The moderator, Mr Vijay Kalantri, Vice Chairman of the World Trade Centre Mumbai and President of All India Association of Industries, started the session with the observation that if you do business, you make money, but if you do innovation, you get a windfall.

Ambassador Jayant Dasgupta traced the Asian growth experience from Japan to the Tiger Economies, and then to Malaysia, Thailand and Indonesia. The reasons behind these high-performing economies are the high level of domestic investment, rapid growth of human capital and state intervention to foster development. He said that to promote competitiveness, governments must emphasize science in schools, increase expenditures in research and development, upgrade physical infrastructure and communications, and implement policies conducive to attracting foreign investment and protecting intellectual property.

International Trade Centre (ITC) Executive Director Arancha Gonzalez said the ITC is committed to helping small and medium sized enterprises (SMEs) in using technology to access global markets and supply value chains, as well as increase their own efficiency. She said technology is a big friend of SMEs in helping them surmount barriers to their exports. She pointed to specific examples of how technology can help trade in developing countries: farmers in Benin using mobile phones to connect to markets, Algerian carpet weavers increasing exports through Facebook, and the Dhaka Chamber of Commerce using information technology to connect directly to businesses all over the country. She invited participants to the ITC stand at the Public Forum that is demonstrating the apps developed to help SMEs in increasing their trade opportunities.

Mr Norhalim Yunus, Chief Executive Officer of the Malaysian Technology Development Corporation (MTDC), emphasized the importance of encouraging entrepreneurship. He said that governments do not create businesses, entrepreneurs do.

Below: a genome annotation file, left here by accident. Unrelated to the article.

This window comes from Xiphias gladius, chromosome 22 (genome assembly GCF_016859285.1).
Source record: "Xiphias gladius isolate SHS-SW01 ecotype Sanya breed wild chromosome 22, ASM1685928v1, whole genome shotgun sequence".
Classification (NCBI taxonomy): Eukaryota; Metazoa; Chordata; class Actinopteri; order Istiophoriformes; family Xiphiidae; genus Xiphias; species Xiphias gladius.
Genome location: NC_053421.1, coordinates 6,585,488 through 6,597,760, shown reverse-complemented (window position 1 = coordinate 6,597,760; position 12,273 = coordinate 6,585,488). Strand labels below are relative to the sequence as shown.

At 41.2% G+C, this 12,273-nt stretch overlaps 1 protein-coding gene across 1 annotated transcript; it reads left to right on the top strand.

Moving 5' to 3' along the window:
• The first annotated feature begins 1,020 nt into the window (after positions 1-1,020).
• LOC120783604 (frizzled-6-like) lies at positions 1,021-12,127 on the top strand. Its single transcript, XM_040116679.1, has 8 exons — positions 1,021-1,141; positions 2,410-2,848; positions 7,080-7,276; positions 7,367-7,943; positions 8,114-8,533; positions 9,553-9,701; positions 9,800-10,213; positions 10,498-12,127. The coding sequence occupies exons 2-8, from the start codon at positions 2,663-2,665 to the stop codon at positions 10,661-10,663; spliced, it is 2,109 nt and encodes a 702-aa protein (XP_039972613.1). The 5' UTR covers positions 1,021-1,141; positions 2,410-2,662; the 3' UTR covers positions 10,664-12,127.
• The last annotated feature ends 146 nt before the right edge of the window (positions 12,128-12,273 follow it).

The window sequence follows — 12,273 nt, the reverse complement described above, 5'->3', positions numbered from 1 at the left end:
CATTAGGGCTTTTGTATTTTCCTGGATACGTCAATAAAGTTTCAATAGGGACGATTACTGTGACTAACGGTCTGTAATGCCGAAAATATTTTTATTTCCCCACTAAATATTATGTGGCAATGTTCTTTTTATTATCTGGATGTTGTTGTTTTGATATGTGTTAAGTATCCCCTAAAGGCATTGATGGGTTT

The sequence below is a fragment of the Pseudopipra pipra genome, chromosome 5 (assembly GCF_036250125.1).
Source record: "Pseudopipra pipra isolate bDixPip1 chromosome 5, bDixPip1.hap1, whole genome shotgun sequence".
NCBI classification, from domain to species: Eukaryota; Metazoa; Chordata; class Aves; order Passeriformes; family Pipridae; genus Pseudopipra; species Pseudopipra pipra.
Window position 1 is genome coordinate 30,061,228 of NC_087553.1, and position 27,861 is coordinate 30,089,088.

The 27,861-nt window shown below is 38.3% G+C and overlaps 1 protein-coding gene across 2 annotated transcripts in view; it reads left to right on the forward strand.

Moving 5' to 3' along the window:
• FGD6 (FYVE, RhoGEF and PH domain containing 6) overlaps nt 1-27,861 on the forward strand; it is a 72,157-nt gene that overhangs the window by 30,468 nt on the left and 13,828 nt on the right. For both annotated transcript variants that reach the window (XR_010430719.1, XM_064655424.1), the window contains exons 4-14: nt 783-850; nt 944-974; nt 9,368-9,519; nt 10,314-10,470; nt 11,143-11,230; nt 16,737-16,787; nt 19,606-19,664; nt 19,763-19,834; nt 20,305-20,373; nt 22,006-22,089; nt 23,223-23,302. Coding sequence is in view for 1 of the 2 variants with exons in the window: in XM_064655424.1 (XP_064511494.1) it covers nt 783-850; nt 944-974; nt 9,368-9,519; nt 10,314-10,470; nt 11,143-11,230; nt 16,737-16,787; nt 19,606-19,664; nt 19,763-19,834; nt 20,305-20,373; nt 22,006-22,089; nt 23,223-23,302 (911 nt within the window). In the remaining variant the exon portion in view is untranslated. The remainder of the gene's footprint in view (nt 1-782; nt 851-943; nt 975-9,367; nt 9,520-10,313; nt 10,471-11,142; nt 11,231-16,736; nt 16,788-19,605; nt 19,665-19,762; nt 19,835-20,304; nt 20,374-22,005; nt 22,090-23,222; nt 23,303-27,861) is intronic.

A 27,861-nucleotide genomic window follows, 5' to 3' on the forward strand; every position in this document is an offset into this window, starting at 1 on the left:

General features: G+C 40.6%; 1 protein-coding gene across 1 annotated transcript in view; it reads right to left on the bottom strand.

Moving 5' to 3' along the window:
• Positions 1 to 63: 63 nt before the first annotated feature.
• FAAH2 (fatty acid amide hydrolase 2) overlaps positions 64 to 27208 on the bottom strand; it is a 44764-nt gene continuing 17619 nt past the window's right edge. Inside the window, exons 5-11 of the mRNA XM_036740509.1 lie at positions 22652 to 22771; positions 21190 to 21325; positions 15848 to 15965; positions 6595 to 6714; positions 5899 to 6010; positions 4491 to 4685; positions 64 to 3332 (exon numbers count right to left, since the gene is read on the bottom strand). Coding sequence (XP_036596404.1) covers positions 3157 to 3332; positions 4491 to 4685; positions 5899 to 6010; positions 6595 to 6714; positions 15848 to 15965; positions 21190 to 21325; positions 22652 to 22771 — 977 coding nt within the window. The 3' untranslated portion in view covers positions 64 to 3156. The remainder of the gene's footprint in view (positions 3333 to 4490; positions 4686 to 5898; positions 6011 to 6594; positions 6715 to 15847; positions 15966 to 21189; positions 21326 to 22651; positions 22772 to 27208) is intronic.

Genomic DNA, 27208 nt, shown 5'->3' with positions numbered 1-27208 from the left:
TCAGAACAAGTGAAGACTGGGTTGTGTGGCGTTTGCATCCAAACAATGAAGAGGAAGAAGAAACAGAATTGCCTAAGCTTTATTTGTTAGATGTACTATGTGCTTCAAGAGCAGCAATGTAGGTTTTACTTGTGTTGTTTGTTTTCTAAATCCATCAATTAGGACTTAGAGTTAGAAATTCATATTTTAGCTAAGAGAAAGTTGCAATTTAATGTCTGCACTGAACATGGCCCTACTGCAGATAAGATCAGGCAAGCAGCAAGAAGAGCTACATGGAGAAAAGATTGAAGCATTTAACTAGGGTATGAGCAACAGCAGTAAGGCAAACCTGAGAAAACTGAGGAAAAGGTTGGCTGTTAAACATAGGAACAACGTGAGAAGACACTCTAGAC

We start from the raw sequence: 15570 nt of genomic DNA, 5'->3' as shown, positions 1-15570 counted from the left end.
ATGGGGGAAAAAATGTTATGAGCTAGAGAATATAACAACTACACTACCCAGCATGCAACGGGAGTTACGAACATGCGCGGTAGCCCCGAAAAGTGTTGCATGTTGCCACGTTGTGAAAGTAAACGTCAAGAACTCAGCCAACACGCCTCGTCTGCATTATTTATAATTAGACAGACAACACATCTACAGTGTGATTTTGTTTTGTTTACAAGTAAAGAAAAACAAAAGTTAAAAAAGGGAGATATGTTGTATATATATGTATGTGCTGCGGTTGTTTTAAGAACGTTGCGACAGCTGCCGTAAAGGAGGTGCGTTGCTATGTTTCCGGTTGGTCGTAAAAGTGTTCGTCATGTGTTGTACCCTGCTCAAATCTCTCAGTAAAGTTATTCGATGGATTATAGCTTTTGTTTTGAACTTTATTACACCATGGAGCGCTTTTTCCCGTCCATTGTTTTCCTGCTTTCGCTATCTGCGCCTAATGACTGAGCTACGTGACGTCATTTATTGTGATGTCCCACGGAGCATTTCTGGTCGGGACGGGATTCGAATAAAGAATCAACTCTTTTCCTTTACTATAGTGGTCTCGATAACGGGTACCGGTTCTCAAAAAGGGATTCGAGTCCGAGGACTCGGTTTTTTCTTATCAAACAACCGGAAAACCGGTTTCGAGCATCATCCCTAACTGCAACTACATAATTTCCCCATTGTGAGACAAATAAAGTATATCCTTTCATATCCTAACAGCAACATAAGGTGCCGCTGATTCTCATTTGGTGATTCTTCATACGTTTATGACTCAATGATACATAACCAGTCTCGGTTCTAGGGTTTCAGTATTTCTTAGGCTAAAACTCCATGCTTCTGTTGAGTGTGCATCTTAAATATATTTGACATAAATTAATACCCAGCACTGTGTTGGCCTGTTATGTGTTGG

Mr Jason Munyan of UNCTAD said that the latest investment report of his organization highlighted the contribution of global value chains (GVCs) to economic growth. He said that transnational corporations drive these GVCs, and technology can help developing countries move up the GVC ladder. He suggested that science and technology parks like the Biotech Centre in San Diego, United States, and the Media 21 in Singapore can help countries attract and develop new technology.

One of the questions from the audience was about inequality in the area of technology transfer. Ambassador Dasgupta said that there is a wide gap between the ideals contained in the WTO TRIPS Agreement for facilitating technology transfer and the reality on the ground.


Working Session 13: The role of governments in trade and the digital economy

Panellists said recent allegations of security breaches of networks and of widespread surveillance programmes have raised the issue of cyber security. They said governments and international rules have not sufficiently addressed the issue.

In terms of WTO rules, Article XXI of the GATT allows governments to take action when necessary in cases of essential national security interest, but the ambiguity of the provision can leave broad space for legal interpretation.

There have been discussions about building national internet systems or a "spy-free zone", but the panel noted that cyber security measures should not translate into trade barriers. The only way to deal with the issue is through trust, and the best way to build trust is through transparency. Government intervention to protect individual data privacy should not stop the development of new technology.

The panel also reviewed the issue of government support in the form of R&D support, green innovation, export finance, etc. The panel agreed that government support in basic research and infrastructure is essential and legal as long as it is offered in a non-discriminatory fashion. The WTO has rules on subsidies. While OECD has a gentlemen's agreement on export finance, a multilateral guideline is needed to cover emerging economies who are major players in global trade.


Working Session 14: Global value chains: opportunities for trade and the environment